"This inversion of the structure of the State which, instead of being built up from below, is organized from above, is the one great iniquity of our time, the iniquity which overshadows all others, and generates them of itself. The order of creation is turned upside down; what should be last is first, the expedient, the subsidiary, has become the main thing. The State, which should be only the bark on the life of the community, has become the tree itself."
Neo-orthodox theologian Emil Brunner was ordained in the Swiss Reformed Church and was professor of systematic theology at the University of Zurich, where he taught continuously, except for extensive lecture tours in the United States and in Asia. He, along with Karl Barth, sought to reaffirm the central themes of the Protestant Reformation over against the prevailing mood of liberal theology. Although, like Barth, he was drawn to religious socialism early in life, it began to look to him like a “beautiful illusion” after the horrors of World War I. Further, those horrors yielded fruits Brunner found more horrific yet: the modern, totalitarian, atheistic, and collectivist state. In response, he felt compelled to formulate a comprehensive system of Christian social ethics at once Reformed, biblical, and personalistic.
Brunner's social ethics takes as its “primary datum” the “individual human being” created in the image of God and “predestined for community.” From this datum, he vehemently criticizes the collectivist state as the “acme of injustice.” According to Brunner, collectivism's primary flaw is that it ignores the God-given individuality and dignity of the human person. Similarly, Brunner advances criticisms of the radical individualism posited by modern democratic theory, for it views community as merely instrumental to the desires of wholly self-sufficient individuals. While this conclusion differs from classical liberal political theory strictly defined, Brunner's insights into theological anthropology have considerable value for Christian social thinkers.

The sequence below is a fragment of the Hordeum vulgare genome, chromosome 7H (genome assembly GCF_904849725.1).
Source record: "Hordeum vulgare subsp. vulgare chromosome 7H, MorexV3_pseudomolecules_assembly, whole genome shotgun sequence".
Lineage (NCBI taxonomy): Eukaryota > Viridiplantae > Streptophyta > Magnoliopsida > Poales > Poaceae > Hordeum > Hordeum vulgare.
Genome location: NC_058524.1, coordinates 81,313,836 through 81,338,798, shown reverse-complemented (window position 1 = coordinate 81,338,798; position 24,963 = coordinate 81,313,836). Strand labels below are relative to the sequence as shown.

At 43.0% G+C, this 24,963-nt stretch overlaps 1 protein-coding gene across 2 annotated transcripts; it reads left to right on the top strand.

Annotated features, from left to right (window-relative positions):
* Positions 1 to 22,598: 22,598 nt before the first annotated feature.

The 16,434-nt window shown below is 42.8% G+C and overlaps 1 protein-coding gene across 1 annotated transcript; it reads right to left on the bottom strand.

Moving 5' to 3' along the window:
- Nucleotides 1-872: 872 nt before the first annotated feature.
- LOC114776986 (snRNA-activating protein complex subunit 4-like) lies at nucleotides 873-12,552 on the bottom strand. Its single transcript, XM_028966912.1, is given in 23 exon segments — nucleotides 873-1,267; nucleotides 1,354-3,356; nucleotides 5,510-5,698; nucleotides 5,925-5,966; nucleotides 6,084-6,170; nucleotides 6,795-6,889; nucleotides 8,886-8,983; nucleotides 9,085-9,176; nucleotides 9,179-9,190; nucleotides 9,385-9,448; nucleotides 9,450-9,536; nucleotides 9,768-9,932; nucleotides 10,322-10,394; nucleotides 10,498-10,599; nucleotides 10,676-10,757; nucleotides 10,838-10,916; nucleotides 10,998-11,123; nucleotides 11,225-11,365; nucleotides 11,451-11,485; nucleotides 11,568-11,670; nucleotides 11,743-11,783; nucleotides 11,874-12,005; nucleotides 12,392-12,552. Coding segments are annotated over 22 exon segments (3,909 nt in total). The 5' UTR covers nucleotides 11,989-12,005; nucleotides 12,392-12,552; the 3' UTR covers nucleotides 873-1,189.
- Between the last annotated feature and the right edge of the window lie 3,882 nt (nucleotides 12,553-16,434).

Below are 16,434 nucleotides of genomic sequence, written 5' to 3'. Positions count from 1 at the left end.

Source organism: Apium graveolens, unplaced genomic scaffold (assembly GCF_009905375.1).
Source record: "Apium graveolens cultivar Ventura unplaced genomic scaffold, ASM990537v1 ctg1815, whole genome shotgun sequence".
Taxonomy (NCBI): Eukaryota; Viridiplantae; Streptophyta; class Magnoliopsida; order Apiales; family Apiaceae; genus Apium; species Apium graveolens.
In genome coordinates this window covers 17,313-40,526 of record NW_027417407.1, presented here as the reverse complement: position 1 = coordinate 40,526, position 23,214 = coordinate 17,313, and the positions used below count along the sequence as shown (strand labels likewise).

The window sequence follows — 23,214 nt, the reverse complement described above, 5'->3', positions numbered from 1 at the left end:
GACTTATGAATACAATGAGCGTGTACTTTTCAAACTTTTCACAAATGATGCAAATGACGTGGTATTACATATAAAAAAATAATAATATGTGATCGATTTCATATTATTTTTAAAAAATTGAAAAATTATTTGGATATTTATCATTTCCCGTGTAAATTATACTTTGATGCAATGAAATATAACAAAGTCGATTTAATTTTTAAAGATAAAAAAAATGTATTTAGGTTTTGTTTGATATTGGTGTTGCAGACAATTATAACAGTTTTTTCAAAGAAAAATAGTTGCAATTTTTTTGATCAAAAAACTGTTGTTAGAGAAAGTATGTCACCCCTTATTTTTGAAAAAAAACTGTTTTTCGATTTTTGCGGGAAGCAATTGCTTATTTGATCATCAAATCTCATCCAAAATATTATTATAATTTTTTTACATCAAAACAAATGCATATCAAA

Brunner's social thought most resonates with classical liberalism in his understanding of the best regime, which he calls “federalism,” that is, “the state built up from below.” According to Brunner, God has ordained certain “orders of creation” that are part of God's preserving grace for organizing human life. These orders include human communities in the “economic, technical, purely social, and intellectual spheres.” Brunner is very explicit, however, that community is not tantamount to the state; indeed, such creational orders exist apart from and prior to the state. For example, the family is the “primal community” whose “rights take absolute precedence” over any other institution. Further, between the family and the state are a “host of intermediate links” each ordained by God for certain purposes, which the state is not to usurp but to preserve and to protect. Thus, the state is severely limited in its scope of legitimate authority.
Sources: Justice and the Social Order by Emil Brunner (Lutterworth Press, 1945), and Politics and Protestant Theology: An Interpretation of Tillich, Barth, Bonhoeffer, and Brunner by René de Visme Williamson (Louisiana State University Press, 1976).
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